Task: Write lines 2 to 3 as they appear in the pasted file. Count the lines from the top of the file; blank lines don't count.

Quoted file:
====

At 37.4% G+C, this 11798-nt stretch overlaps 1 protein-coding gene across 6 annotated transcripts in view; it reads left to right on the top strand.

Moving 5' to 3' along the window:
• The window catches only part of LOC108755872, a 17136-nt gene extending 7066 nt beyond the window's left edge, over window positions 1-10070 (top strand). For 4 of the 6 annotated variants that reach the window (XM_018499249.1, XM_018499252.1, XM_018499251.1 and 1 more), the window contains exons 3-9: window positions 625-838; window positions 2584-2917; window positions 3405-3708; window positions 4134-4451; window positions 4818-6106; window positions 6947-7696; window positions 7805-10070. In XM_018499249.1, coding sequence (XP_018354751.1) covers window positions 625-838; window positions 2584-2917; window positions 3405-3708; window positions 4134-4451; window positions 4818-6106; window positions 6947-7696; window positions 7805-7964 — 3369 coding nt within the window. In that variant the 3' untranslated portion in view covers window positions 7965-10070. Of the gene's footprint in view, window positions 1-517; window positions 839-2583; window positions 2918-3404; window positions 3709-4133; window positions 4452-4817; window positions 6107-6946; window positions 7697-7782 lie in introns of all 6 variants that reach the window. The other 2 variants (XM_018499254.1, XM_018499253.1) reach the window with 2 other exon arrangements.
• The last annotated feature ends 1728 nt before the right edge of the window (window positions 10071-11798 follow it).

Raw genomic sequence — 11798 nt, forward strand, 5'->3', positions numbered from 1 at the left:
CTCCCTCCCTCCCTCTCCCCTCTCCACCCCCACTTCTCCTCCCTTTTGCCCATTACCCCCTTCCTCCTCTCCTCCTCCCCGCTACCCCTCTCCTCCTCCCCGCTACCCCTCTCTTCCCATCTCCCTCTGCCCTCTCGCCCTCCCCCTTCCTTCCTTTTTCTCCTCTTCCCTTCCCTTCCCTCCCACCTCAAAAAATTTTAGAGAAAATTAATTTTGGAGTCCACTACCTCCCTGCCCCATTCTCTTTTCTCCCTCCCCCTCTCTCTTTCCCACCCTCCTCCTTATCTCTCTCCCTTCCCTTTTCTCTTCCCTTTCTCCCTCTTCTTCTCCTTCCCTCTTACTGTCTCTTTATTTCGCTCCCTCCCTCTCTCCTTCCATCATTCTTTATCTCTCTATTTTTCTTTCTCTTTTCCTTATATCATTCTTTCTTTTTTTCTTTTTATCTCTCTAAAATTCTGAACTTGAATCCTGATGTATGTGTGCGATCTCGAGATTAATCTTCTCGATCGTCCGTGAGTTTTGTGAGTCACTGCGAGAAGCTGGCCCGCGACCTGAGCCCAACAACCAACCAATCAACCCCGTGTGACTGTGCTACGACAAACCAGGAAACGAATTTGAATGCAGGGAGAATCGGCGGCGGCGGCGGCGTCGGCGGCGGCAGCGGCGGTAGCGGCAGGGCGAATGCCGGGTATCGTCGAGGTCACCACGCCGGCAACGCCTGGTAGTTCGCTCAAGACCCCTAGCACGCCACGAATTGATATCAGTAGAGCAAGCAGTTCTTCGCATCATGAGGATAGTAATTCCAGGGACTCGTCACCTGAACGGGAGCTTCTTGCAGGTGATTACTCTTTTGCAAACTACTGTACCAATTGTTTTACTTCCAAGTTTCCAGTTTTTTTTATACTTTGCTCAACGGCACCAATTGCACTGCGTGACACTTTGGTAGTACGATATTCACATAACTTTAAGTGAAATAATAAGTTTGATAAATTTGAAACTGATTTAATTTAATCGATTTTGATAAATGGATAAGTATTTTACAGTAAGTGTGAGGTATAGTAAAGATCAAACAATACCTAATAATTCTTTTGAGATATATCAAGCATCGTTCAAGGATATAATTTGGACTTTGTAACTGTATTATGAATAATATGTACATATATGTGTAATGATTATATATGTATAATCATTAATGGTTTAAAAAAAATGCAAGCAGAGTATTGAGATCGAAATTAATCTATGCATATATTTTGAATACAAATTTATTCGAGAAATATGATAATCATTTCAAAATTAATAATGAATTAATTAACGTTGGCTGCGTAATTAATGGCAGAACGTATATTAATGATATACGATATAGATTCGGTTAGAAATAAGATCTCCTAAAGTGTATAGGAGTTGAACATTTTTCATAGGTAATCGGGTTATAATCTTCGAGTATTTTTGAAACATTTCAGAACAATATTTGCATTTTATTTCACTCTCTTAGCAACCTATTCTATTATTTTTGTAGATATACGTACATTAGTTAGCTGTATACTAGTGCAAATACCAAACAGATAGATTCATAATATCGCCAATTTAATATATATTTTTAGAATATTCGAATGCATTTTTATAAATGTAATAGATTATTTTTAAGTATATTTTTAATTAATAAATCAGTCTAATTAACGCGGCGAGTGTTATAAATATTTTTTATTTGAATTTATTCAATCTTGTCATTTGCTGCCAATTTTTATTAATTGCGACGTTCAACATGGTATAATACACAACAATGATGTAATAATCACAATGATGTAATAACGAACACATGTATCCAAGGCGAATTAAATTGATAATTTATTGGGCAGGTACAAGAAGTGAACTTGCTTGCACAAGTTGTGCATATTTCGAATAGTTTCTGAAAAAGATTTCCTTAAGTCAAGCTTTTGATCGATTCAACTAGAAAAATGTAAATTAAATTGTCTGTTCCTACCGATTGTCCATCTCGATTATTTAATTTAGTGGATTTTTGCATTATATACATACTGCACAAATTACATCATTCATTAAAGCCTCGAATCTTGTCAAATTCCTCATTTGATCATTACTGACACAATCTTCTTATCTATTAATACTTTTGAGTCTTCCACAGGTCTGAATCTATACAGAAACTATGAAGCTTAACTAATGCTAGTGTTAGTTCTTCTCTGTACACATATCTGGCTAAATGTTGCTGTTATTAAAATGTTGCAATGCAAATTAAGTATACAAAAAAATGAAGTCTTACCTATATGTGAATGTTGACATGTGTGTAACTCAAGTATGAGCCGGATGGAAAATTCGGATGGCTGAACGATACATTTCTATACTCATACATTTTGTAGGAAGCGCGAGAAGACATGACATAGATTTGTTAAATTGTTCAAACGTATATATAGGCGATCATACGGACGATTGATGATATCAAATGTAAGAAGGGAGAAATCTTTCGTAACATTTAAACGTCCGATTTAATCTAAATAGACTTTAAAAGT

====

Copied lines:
Moving 5' to 3' along the window:
• The window catches only part of LOC108755872, a 17136-nt gene extending 7066 nt beyond the window's left edge, over window positions 1-10070 (top strand). For 4 of the 6 annotated variants that reach the window (XM_018499249.1, XM_018499252.1, XM_018499251.1 and 1 more), the window contains exons 3-9: window positions 625-838; window positions 2584-2917; window positions 3405-3708; window positions 4134-4451; window positions 4818-6106; window positions 6947-7696; window positions 7805-10070. In XM_018499249.1, coding sequence (XP_018354751.1) covers window positions 625-838; window positions 2584-2917; window positions 3405-3708; window positions 4134-4451; window positions 4818-6106; window positions 6947-7696; window positions 7805-7964 — 3369 coding nt within the window. In that variant the 3' untranslated portion in view covers window positions 7965-10070. Of the gene's footprint in view, window positions 1-517; window positions 839-2583; window positions 2918-3404; window positions 3709-4133; window positions 4452-4817; window positions 6107-6946; window positions 7697-7782 lie in introns of all 6 variants that reach the window. The other 2 variants (XM_018499254.1, XM_018499253.1) reach the window with 2 other exon arrangements.